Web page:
PANAMA CITY — Argentine film director Pablo Trapero held a master class at IFF Panama to talk about his latest film, “The Clan,” which is Argentina’s second biggest all-time local hit, after Damián Szifrón’s black comedy “Wild Tales,” and is now playing at the fest.
During a talk held in Panama City’s American Trade Hall, Trapero shared some of his experiences. “I’ve learned to calm my anxiety as a director. Directors always want to start shooting straight away. But it’s better to wait for the conditions to be able to tell your story. Time is always on our side.”
“The Clan” is a based on one of the most chilling events in Argentine crime history, involving a upper middle-class Buenos Aires family, owner of a sports shop, whose secret business was kidnapping and murder. With the patronage of elements of the Argentine military, their business thrives. Pic won a best director Silver Lion at the 2015 Venice Film Festival.
During the talk, Trapero explained that he first heard of the true life story when he was 13 years old. When he finished “Leonera” (2007), he decided to use the story to make a feature film, which is where his research began, but since the original event took place in the 1980s, it was very painstaking and laborious.
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One key issue was to ascertain whether the convicted family members were actually guilt of the crimes: The Argentine military junta at the time sometimes fabricated evidence against patsies, to hide its own skullduggery.
“Ultimately a film is a thesis,” suggested Trapero. “One has an idea and puts it forward. At the end of the movie you’ll find out whether the thesis was good or bad. Directors have to trust your instincts; in film there is no comfort zone. It’s a permanent challenge.”
Trapero explained that his key goal was to understand the psychology of the family members, since on the surface they were respected members of their bourgeois community yet became involved in heinous crimes.
He said that before making any film there has to be something that clicks for him, when he realizes that there is a strong personal story to be told. He starts with the characters rather than the overall storyline. The narrative then evolves organically from his understanding of the characters and, if there is a plot twist, it is related to a transformation of the characters, rather than an external twist.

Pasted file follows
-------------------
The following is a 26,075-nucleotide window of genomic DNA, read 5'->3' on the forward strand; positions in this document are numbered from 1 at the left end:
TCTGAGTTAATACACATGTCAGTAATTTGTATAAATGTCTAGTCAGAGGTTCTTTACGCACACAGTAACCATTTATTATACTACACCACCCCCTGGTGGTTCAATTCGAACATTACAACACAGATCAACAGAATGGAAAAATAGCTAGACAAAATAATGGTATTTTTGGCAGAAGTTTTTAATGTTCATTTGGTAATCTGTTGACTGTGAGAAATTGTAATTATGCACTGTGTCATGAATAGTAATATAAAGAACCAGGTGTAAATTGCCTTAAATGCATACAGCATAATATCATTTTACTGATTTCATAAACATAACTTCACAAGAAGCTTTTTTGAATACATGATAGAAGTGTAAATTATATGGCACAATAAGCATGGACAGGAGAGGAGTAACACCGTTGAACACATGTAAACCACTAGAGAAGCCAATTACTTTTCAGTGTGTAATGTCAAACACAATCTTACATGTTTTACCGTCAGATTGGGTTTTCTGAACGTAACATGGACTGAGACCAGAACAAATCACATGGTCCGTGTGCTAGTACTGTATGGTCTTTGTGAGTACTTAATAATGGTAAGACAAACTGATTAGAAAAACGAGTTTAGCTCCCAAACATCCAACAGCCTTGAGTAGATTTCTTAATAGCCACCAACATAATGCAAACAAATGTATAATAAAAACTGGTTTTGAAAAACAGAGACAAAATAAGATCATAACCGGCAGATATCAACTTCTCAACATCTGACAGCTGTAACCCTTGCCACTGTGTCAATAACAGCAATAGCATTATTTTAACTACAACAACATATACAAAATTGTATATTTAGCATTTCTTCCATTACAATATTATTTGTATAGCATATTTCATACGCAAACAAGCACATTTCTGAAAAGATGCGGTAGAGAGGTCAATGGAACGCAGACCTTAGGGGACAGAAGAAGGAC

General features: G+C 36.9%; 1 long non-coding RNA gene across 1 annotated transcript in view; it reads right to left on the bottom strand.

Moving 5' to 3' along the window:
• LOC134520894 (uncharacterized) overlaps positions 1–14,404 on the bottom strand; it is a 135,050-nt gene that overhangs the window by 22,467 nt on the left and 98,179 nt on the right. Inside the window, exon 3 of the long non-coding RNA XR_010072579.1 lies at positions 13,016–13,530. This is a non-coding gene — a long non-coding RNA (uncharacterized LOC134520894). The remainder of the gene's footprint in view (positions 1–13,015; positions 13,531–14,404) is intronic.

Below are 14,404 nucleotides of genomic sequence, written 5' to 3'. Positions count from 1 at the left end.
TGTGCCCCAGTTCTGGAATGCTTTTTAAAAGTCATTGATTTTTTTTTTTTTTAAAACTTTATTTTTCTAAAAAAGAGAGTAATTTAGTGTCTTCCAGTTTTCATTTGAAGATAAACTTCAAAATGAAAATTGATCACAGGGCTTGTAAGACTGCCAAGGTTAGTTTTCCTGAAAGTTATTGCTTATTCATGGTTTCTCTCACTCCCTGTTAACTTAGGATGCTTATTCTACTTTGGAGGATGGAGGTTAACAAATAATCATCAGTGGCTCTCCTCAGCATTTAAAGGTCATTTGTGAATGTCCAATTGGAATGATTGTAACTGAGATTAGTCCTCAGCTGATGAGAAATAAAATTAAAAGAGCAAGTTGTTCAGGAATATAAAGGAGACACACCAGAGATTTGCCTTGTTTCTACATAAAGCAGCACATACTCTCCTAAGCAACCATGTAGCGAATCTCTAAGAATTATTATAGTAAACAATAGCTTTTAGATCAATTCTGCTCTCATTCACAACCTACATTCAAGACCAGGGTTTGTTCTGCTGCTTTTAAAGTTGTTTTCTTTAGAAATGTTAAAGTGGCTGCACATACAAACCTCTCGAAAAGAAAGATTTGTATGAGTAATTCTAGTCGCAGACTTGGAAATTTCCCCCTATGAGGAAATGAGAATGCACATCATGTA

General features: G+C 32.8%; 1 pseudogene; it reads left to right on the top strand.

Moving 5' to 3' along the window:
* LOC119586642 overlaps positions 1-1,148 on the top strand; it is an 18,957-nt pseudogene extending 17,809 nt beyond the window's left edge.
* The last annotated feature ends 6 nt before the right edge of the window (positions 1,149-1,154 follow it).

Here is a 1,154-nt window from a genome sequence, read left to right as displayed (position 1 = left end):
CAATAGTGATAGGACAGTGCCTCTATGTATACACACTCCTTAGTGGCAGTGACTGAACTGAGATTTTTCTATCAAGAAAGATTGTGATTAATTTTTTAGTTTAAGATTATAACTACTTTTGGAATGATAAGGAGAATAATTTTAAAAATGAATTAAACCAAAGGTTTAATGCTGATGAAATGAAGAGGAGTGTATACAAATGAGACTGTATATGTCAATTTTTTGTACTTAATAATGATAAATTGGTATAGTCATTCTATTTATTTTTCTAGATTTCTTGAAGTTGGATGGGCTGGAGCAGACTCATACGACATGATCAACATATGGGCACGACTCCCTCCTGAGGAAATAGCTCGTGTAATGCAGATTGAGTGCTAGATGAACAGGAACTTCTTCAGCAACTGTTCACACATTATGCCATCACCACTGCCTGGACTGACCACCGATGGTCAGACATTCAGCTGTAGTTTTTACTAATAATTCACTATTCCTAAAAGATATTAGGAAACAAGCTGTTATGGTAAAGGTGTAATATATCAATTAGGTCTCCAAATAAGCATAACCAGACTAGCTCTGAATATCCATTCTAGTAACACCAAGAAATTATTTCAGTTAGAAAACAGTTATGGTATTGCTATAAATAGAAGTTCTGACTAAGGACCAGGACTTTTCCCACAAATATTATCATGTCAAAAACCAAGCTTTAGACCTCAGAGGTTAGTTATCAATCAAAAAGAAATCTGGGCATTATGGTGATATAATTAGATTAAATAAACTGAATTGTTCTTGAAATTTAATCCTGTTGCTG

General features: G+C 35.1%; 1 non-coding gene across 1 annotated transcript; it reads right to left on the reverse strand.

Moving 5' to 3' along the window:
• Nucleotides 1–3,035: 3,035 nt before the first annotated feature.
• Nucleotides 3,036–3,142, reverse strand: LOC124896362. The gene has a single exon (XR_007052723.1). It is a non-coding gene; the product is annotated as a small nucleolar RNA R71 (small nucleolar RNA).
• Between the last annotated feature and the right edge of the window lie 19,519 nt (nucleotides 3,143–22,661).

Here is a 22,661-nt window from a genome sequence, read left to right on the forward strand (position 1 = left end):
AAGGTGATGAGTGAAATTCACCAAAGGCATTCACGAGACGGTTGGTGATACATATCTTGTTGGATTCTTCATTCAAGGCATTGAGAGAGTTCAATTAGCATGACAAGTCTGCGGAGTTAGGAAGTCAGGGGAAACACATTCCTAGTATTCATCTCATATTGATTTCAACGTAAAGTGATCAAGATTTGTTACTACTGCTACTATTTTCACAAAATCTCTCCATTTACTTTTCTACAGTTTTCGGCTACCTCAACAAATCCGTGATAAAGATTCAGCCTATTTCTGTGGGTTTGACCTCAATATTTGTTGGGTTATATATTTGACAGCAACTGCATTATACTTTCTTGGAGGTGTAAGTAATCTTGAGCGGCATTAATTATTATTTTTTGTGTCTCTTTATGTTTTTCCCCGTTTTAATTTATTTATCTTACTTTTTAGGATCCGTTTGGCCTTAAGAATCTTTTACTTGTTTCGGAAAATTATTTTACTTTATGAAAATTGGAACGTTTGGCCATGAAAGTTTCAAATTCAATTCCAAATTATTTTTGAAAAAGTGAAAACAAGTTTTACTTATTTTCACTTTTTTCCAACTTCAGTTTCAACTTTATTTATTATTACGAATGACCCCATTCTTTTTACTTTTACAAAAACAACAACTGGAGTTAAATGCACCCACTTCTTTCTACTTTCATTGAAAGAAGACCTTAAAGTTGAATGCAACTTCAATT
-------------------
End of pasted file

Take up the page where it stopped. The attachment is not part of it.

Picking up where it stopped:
He also confided that he needs to feel a connection to his own personal life, not through a direct personal experience but by finding elements that he can identify with.
Trapero put together a research team of journalists, lawyers and criminal experts for “The Clan” and spoke to family members linked to the convicted family and also people linked to the victims.
The main actor in “The Clan,” Guillermo Francella, is a well-known comedy actor. Trapero believed he was the perfect match for the role because of the immediate trust and empathy that the actor creates. However, they had to work extensively during rehearsals in order to avoid using acting ticks that would make the role similar to any of Francella’s previous roles.
Unlike his previous pics, in which he used a filming style closer to documentary, Trapero chose a more deliberate filmic style for “The Clan” including anamorphic lenses from the 1980s that gave him the period-piece look he wanted.
“This was a very beautiful experience,” revealed Trapero. “The film constituted new territory for Francella as an actor and for me as a director. It was a question of mutual trust.”